just so long as you and the dog and everyone else in the house knows the rules the dog must follow then no matter what breed the dog will be a pleasure to live with (some breeds just take a little longer to learn the rules than others )
    "In order to really enjoy a dog, one doesn't merely try to train him to be semihuman. The point of it is to open oneself to the possibility of becoming partly a dog." - Edward Hoagland

  4. #34
    Join Date
    Jan 2010


    Same. Bella is allowed to do basically whatever she wants, but only if I allow her to... she is allowed on beds if I invite her up (mainly because she is too short to jump up herself lol) and if she is on the couch ( she is allowed on the couch without an invitation though) and in my way or I don't want her so close to me I will say move please and she wil instantly move to another part of the couch. If I want her off the couch all I have to say is off and she will get off instantly. She knows the boundaries

  5. #35
    Join Date
    Jul 2009


    I have to say, after owning a toy breed that is actually a working breed (Miniature Pinscher - bred to hunt vermin, flush rodents, etc), I didn't believe they required a "a firm hand" as advised when I was researching. I certainly do now that I've seen first hand how headstrong and willful they actually are! Their size is misleading as is the case with a lot of small breeds that are a handful (terriers, Chis, etc).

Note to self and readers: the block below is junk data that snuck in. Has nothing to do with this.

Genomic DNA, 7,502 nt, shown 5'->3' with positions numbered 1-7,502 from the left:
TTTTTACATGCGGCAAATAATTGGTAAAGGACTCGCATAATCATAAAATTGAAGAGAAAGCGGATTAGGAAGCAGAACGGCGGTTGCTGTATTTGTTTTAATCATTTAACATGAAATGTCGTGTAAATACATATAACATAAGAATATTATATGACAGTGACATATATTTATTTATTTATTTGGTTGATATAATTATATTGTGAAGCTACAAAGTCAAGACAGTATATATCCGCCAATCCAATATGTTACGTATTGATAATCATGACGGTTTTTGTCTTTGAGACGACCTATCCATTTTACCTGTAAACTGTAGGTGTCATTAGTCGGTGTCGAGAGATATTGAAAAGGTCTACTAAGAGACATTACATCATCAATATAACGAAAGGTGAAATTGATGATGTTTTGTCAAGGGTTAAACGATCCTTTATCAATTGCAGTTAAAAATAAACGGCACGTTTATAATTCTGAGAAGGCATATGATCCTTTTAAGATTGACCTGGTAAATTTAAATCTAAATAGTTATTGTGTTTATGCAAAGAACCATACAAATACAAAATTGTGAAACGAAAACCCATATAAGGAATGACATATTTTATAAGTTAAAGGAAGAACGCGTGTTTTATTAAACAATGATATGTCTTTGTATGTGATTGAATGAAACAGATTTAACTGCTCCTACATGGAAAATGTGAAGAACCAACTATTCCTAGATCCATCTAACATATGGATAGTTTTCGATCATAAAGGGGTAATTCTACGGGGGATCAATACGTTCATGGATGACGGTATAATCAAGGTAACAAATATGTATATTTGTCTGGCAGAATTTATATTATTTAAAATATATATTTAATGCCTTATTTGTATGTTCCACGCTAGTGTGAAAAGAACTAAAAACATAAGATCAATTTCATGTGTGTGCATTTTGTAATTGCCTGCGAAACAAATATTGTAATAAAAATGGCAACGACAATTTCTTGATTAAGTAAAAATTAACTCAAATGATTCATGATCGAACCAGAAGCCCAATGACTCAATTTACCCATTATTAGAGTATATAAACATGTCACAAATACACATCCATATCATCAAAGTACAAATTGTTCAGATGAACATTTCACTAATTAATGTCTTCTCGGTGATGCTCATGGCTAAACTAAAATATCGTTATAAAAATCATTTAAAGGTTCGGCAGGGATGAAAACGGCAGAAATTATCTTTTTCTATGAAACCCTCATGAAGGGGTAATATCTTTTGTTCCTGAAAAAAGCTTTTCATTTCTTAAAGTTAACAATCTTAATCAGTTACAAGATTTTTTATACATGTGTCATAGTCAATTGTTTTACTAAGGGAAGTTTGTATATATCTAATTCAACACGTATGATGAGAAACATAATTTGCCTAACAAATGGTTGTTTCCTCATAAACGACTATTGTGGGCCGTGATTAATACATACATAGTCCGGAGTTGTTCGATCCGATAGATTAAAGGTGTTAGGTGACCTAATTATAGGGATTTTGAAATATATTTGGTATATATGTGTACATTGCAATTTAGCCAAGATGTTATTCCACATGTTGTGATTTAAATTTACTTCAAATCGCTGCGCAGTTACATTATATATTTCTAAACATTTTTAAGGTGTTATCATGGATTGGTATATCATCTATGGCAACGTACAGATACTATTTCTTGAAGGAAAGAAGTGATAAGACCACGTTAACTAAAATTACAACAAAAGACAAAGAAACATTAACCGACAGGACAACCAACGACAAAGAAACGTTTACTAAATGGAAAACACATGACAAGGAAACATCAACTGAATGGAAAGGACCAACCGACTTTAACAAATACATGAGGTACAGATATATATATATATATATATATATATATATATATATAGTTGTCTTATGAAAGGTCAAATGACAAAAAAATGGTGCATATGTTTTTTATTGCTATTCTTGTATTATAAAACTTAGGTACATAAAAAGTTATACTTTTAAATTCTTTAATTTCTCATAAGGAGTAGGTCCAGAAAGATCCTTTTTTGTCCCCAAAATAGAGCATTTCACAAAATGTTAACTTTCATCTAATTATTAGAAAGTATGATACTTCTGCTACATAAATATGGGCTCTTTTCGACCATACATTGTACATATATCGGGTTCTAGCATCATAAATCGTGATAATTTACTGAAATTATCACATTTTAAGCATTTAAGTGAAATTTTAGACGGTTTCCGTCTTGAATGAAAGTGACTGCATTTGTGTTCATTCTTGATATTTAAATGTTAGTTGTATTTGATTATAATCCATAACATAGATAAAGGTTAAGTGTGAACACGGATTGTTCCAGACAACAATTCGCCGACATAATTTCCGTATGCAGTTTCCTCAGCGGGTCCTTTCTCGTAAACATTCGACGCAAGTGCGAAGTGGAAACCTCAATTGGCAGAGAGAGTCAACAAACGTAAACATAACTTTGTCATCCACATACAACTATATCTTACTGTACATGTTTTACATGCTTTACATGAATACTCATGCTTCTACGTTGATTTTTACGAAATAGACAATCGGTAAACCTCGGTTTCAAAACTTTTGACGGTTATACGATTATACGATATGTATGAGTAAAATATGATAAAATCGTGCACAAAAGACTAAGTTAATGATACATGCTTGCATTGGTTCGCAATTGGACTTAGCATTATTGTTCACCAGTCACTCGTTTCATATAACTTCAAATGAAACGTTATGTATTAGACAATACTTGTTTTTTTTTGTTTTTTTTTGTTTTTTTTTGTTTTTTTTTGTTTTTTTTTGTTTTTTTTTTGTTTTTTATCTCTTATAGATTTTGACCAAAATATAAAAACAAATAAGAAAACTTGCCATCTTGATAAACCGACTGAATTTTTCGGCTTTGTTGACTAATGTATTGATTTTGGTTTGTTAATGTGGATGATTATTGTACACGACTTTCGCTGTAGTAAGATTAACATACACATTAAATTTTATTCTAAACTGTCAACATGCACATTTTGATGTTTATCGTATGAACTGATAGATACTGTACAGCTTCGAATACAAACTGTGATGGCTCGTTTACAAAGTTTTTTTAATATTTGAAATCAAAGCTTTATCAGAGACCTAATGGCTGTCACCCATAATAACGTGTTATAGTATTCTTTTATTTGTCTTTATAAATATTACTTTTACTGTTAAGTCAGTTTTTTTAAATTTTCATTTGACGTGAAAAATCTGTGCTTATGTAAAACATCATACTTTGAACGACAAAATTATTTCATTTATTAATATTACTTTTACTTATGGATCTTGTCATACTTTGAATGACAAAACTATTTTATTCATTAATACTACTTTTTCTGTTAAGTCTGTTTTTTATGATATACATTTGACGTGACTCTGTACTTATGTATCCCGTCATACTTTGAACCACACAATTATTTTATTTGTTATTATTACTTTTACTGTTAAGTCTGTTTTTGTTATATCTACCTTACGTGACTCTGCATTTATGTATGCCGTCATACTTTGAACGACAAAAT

Min Pins are like Chihuahuas on stilts. They are our second and third additions to the family; I was 12 when we got Mischa and she was not correctly socialised or exposed to new situations. As an adult, she has been extremely difficult between being human-aggressive and mildly dog-aggrssive (she ignores them after the initial sniff, but does not take kindly to boisterous or excitable bigger dogs - but who does!). I have since corrected most of her issues, but she remains food-aggressive and I am always vigilant when I take her out.

    Our other Min Pin is the reverse: fear-aggressive toward dogs larger/more excitable and timid with people. Both dogs have bitten kids and adults (last incident was a few years ago).

    Despite my experience with the breed, I have a friend who has a MP pup that was not socialised, either. It is a very well-adjusted dog who is practically the opposite of our girls - Mischa is fearless, bold, indepdendent, assertive, etc. This dog is like a Golden Retriever in a tiny body. The owner is also a first-time dog owner, to boot. I guess it just shows there are variations within any breed!

    My staffy/cairn mix is so well socialised for a dog who was abused severely physically and mentally. He is 100% balanced with dogs, but people are another kettle of fish. Let's just say he is not an easy dog to handle. He has the terrier tenacity; when he is intent on something, he does not give up.
    Last edited by Sierra; 06-22-2010 at 11:12 AM.

    like a rolling thunder chasing the wind...